2. User edits the post. The current row is updated with post_version set to 1 and the new text is inserted as post_version = 0. In this case the version could be thought of as "how many edits ago" and the current version of the post is always zero. This make the code very easy to deal with. Imagine if you went the other way, and the "current" version of the post was based on the post_edit_count. For some posts the "current" post text would be zero, for others it would be one, for still others two, and so on. By tracking numbers backwards, where current version is always zero, the code is far more consistent. I know that the current version is always zero, and I know that every post will have a current version. Some posts may have additional versions of the text, and the post version sorted in reverse order (4 - 3 - 2 - 1 - 0) will show the progression of the post edits. The highest number post_version is always the first version of the post, and in descending order the post_version shows the subsequent edits in order.
3. User edits a post again, the current rows (two now) in the database are again updated, so I have post version 2 and 1, and then the current edits are stored as post_version of 0 again.
Now suppose a moderator wants to go back and restore the post to the original version, which is now post_version of 2. The restore process does not
simply copy the text back into the current post revision. Instead, the same process is used. There are now 3 rows (2 - 1 - 0) in the database, and the moderator wants to restore 2 to be current. I update the three existing rows so they're now 3 - 2 - 1 and the original text is re-inserted as row 0, or current. The notes would say "Moderator restored older version of the post" without referencing the post version by number, because of two reasons. First, the post version number could change if further edits are done, rendering any reference to the version incorrect. And second, since the edits can easily be seen on the post history screen, the version of the post that was restored should be easy to determine.
In phpBB2 the phpbb_posts_text table includes only the post_id, it does not include the topic_id or forum_id. So any post moderator actions such as moving a topic to another forum, or splitting a topic, these do not impact the post revisions because they're tied only to the post. With phpBB3 and your idea of using a separate table you should gain the same benefit. With phpBB2 the tables were already separate and fit quite well with my implementation.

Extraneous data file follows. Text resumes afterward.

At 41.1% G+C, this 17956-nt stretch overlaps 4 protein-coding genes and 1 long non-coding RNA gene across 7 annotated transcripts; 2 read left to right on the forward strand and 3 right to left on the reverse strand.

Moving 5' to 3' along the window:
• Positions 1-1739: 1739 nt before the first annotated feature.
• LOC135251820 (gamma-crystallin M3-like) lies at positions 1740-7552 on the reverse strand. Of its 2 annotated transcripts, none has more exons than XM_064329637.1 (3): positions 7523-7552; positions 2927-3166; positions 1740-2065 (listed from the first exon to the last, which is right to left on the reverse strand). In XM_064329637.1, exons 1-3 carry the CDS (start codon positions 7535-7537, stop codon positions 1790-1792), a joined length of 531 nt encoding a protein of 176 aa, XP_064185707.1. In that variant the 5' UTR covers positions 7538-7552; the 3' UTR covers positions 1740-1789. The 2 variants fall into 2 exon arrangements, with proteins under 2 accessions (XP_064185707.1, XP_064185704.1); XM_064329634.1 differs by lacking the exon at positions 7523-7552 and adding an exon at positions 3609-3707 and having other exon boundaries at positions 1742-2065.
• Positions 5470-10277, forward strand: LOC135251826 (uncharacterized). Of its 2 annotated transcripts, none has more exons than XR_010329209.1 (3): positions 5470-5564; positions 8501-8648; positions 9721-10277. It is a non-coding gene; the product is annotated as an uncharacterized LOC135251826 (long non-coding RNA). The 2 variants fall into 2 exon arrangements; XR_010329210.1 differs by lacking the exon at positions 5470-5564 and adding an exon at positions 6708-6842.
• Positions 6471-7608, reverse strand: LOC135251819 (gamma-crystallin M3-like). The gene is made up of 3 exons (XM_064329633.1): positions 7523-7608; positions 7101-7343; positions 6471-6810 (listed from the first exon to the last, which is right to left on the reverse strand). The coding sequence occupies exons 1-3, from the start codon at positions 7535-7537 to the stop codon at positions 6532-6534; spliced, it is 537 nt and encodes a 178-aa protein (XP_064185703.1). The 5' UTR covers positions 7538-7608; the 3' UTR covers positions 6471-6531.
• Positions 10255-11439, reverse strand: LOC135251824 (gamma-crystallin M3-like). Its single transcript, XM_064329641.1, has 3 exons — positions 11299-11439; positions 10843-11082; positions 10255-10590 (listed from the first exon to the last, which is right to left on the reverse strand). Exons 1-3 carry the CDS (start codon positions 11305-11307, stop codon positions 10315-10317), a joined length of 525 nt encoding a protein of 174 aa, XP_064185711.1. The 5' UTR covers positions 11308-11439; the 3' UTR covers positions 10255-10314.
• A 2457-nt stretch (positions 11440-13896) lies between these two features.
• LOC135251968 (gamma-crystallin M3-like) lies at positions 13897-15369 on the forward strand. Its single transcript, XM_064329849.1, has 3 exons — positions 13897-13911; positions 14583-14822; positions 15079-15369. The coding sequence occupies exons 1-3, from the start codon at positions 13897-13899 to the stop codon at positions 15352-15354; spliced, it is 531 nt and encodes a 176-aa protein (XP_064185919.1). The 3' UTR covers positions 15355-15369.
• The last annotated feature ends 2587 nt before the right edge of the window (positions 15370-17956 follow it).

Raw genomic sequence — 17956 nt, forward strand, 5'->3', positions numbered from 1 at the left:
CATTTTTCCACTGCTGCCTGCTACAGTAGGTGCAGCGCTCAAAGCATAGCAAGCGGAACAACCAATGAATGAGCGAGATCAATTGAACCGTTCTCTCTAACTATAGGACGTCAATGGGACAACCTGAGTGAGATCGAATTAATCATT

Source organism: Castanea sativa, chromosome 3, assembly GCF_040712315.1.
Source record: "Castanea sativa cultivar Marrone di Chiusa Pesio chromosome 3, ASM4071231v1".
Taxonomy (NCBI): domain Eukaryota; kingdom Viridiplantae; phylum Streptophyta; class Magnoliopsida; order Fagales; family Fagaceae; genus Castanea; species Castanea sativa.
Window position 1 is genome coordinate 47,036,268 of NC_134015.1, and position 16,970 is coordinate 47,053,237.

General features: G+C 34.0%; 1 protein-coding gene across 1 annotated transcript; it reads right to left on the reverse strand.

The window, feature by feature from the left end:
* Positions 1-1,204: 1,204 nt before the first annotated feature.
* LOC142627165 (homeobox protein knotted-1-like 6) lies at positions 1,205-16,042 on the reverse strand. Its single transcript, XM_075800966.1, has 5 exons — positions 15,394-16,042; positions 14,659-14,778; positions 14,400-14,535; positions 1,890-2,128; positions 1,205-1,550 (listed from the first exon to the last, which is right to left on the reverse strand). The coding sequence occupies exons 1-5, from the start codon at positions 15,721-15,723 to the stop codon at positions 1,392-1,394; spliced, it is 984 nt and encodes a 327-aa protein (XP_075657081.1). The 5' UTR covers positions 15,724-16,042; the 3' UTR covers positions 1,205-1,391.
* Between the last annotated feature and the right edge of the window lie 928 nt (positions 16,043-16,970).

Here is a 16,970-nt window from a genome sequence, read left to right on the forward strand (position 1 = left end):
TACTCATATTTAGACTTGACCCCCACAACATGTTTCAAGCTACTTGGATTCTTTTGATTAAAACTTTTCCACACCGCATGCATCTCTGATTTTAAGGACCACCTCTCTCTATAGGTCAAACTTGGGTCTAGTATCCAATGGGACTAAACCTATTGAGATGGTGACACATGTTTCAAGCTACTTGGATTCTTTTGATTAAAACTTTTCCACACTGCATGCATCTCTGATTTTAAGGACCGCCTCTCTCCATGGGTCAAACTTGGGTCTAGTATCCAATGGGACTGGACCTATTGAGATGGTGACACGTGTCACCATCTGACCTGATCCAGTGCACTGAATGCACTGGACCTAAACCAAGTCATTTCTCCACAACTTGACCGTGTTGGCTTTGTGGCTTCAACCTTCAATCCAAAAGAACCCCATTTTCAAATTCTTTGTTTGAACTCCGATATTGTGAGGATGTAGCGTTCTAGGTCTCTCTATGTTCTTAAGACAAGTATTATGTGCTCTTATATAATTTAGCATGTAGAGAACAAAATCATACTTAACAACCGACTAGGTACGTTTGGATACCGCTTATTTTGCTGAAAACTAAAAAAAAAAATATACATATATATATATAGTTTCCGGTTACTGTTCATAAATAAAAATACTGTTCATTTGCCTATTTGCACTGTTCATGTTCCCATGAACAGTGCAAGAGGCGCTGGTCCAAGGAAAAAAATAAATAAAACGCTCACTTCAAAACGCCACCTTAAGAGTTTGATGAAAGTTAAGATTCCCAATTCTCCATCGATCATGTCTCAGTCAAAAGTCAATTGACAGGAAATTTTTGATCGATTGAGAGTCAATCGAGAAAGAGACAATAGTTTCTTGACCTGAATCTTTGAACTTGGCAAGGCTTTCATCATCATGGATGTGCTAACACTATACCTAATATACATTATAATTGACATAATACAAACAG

There is an interesting wrinkle with the update to the post_version field. In order to be efficient, there is a unique index on the phpbb_posts_text table (again, this is phpbb2) on post_id. The post_id column is no longer unique since I'm storing multiple versions. So my new unique index is post_id + post_version. The + does not imply addition, it just means both columns are now included in the index. This works great until I try to update the post_version to store revisions. The first update sets 0 to 1 and includes a new zero row, and this is fine. But the second update failed. When the update ran, it tried to set 0 = 0 + 1 or 1, and there was already a row that existed with a version of 1. So in order to get the update to work, I include an ORDER BY clause on the update statement. This works fine in MySQL but I don't know how cross-database compatible it is.
Code: Select all
if ( $mode == 'editpost' )
$sql = "UPDATE " . POSTS_TEXT_TABLE . "
SET post_version = post_version + 1
WHERE post_id = $post_id
ORDER BY post_version DESC";
if ( !$db->sql_query($sql) )
message_die (GENERAL_ERROR, 'Error incrementing post version', '', __LINE__, __FILE__, $sql);
Without the ORDER BY clause the update failed on any post with revisions. It worked fine the first time because there are no conflicts with the key.
And the final note in my rambling.
I took at look at the "diff" code you linked to. The code I am using is very simple, and was taken from the post diff highlighting option in Wordpress. It's a rather elegant bit of code that stores the post as an array of words and then uses array functions to determine the differences. However, a new line screws things up. Here's how the highlighting (for diffs) comes out when a newline is added at the end:
When I played around with the code you linked, there were different modes. One was "word" mode and it worked the same way. But one was "character" mode and it ignored newlines and did not report them as differences. That is preferable, and I probably will try to see if I can make the same change to my code. If the only difference between posts is this:
New line of text
Then the word "Version" should not be highlighted as a change, and in my current version it is as shown on the image above.
Again, all of this rambling is just that, some rambling thoughts that you may or may not find useful. If you have any questions about what I did, I'm happy to tell you what I did and why if it helps you at all.
And I would be very interested in the statistic I mentioned above, if you have access to it, that being what percentage of posts at phpbb.com have been edited at least once.